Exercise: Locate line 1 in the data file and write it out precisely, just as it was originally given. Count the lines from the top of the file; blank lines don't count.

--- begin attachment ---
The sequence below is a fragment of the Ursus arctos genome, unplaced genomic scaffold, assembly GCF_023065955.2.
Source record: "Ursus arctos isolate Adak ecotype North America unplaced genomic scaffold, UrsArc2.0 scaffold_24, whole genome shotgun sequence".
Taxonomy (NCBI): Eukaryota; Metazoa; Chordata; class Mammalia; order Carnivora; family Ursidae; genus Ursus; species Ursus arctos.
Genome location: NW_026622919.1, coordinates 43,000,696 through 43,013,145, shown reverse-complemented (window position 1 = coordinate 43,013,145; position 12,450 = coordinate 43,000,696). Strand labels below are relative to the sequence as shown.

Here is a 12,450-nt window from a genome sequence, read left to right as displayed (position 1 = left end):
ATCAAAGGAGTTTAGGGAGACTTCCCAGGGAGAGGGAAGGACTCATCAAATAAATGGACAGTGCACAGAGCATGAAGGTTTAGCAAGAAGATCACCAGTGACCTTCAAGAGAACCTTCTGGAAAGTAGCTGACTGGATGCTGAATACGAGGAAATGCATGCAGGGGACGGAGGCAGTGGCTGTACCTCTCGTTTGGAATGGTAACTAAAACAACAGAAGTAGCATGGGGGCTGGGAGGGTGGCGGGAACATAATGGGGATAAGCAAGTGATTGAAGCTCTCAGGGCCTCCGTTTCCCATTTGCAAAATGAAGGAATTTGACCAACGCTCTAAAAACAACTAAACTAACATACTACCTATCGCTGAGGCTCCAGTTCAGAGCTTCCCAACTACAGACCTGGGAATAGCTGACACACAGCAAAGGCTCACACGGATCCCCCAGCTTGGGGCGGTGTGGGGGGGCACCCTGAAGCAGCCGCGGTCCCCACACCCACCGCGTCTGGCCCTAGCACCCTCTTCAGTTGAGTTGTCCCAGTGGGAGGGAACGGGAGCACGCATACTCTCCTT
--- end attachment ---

The sequence below is a fragment of the Ursus arctos genome, unplaced genomic scaffold, assembly GCF_023065955.2.